The Atomic Age of Data: Policies for the Internet of Things
Report of the 29th Annual Aspen Institute Conference on Communications Policy, Ellen P. Goodman, Rapporteur, available at SSRN
The phrase “Internet of Things,” like its cousin “Big Data,” only partially captures the phenomenon that it is meant to describe. The Atomic Age of Data, a lengthy report prepared by Ellen Goodman (Rutgers Law) following a recent Aspen Institute conference, bridges the gap at the outset: “The new IoT [Internet of Things] – small sensors + big data + actuators – looks like it’s the real thing. … The IoT is the emergence of a network connecting things, all with unique identifiers, all generating data, with many subject to remote control. It is a network with huge ambitions, to connect all things.” (P. 2) The Atomic Age of Data is not a scholarly piece in a traditional sense, but it is the work of a scholar, corralling and shaping a critical public discussion in an exceptionally clear and thoughtful way.
The IoT is in urgent need of being corralled, at least conceptually and preliminarily, so that a proper set of relevant public policy questions may be asked. What are the relevant opportunities and hazards? What are its costs and benefits, to the extent that those can be discerned at this point, and where should we be looking in the future? That set of questions is the gift of this report, which is the documented product of many expert and thoughtful minds collaborating in a single place (face to face, rather than via electronic networks). Continue reading "Data for Peace: The Future of the Internet of Things"
- Andrew G. Ferguson, Big Data and Predictive Reasonable Suspicion, 163 Univ. Penn. L. Rev. 327 (2015).
- Michael Rich, Machine Learning, Automated Suspicion Algorithms, and the Fourth Amendment, __ Univ. Penn. L. Rev. __ (forthcoming 2016), available at SSRN.
Hear the term “big data,” and the police are not likely to be the first word that comes to mind. Whether or not you are familiar with the term, the vast quantities of digitized information available today—and the data analytics that are applied to it—already shape your world. The movie recommended to you by Netflix, the date you chose on OkCupid, or the ad you saw on your Facebook feed are all the result of the pervasiveness of big data. That same big data revolution is coming to policing. The NYPD operates a “domain awareness system” that links license plate reader data, “smart” cameras, law enforcement databases, texts of 911 calls, and radiation sensors information from around the city. Police departments in Seattle and Los Angeles are piloting predictive policing software that directs officers to places where crime is most likely to happen in the future. Other law enforcement agencies are considering the adoption of social media software that sifts through tweets, likes, pins, and posts for potential on-line threats. To be sure, the police have always relied upon large quantities of data, but the promise of “big data” lies in its enormous volume, its reach, and the application of sophisticated computer analytics.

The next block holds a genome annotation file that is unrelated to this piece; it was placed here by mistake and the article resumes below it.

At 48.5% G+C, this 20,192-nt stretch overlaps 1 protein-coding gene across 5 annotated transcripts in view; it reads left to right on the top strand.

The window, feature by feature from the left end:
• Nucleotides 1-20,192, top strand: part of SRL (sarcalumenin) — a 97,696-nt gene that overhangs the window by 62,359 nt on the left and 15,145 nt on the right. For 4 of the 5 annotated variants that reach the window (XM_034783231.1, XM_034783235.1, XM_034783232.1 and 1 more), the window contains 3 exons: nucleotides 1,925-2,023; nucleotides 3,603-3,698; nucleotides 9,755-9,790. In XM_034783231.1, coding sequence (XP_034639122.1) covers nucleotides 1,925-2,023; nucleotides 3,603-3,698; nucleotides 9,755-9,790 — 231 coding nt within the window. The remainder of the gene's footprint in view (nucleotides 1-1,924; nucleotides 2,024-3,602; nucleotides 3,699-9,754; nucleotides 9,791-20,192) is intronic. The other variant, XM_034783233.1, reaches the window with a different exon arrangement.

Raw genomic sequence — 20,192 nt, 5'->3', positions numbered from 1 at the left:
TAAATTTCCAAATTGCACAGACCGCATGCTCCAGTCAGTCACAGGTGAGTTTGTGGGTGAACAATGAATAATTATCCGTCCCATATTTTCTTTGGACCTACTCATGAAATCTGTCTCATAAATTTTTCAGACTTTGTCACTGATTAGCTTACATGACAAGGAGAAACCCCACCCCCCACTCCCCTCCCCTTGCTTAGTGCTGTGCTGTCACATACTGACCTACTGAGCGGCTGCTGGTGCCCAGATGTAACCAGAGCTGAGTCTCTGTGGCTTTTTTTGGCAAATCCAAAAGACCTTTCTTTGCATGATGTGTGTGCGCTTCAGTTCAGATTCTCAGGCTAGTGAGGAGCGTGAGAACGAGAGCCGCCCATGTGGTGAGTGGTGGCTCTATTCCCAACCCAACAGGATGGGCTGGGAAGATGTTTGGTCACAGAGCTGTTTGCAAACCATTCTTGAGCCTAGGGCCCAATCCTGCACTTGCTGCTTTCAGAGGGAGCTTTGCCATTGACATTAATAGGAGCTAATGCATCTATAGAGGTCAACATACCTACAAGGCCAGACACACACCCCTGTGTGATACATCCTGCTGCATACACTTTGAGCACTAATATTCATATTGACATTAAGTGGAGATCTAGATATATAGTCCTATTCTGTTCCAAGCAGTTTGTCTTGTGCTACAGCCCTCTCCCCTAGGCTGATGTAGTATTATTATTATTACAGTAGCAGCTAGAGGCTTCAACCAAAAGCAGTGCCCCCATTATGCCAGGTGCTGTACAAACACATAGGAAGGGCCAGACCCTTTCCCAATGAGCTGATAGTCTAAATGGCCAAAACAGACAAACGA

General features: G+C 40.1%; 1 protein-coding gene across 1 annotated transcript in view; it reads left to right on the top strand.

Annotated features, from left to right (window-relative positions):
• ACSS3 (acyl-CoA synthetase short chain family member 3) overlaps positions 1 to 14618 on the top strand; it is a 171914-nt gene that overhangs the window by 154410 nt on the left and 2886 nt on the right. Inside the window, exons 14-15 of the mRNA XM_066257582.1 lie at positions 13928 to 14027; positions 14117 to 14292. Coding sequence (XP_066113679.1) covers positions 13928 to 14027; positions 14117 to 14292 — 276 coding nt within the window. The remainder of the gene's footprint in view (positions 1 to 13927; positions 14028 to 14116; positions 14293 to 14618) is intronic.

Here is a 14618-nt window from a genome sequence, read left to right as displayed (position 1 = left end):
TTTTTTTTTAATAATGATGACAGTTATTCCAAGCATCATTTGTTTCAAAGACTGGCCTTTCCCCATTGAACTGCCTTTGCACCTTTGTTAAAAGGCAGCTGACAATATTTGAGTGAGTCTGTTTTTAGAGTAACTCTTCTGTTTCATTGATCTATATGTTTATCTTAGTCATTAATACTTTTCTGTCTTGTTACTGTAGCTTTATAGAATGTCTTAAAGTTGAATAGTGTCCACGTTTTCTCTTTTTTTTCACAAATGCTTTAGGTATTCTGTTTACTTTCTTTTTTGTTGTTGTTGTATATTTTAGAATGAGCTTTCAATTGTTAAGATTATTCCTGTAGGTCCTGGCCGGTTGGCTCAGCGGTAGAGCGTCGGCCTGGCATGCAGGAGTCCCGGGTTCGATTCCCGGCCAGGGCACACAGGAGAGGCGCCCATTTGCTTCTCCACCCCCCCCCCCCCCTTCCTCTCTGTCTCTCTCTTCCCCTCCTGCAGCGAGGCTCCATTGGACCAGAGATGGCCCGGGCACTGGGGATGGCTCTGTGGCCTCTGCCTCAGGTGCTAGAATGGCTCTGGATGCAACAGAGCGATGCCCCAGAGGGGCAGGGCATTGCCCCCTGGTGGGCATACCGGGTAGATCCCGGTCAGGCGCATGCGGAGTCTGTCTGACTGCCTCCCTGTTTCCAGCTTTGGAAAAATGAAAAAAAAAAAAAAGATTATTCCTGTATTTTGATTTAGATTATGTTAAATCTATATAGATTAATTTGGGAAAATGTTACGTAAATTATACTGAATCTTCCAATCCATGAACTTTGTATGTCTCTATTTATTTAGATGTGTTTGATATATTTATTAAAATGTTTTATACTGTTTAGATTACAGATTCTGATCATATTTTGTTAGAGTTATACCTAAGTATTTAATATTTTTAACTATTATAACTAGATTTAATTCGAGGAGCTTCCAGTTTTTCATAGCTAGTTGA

In response, there is a small but important emerging scholarship that addresses some of the difficult questions posed by the use of big data by the police. In two recent pieces, both Andrew G. Ferguson and Michael Rich address these issues especially well. While each focuses on different aspects of big data use, and each comes to different conclusions about the Fourth Amendment implications, this pair of articles introduces an evolving set of concerns that should be incorporated into every criminal procedure scholar’s current knowledge. Continue reading "What Big Data Means for the Fourth Amendment"
Patricia W. Hatamyar Moore, The Anti-Plaintiff Pending Amendments to the Federal Rules of Civil Procedure and the Pro-Defendant Composition of the Federal Rulemaking Committees
, 83 U. Cin. L. Rev.
1083 (2015), available at SSRN
On December 1, 2015, several major amendments to the Federal Rules of Civil Procedure took effect. Some of these changes might, at first glance, seem dry and technical, such as shortening the time to serve process. Other changes, such as the addition of a so-called “proportionality” standard to the scope of discovery, have been the subject of heated debate in the months since the changes were proposed.
While it might be tempting to dismiss all but the most controversial amendments as nothing more than footnotes in a new casebook, each of these amendments are part and parcel of anti-plaintiff trends in procedural rulemaking. Patricia Moore’s article should be required reading for any professor preparing to teach the new rules, because it combines a clear and practical outline to each of the rule changes with an incisive critique of the substance of the changes and the process by which they were promulgated. Continue reading "Anti-Plaintiff Bias in the New Federal Rules of Civil Procedure"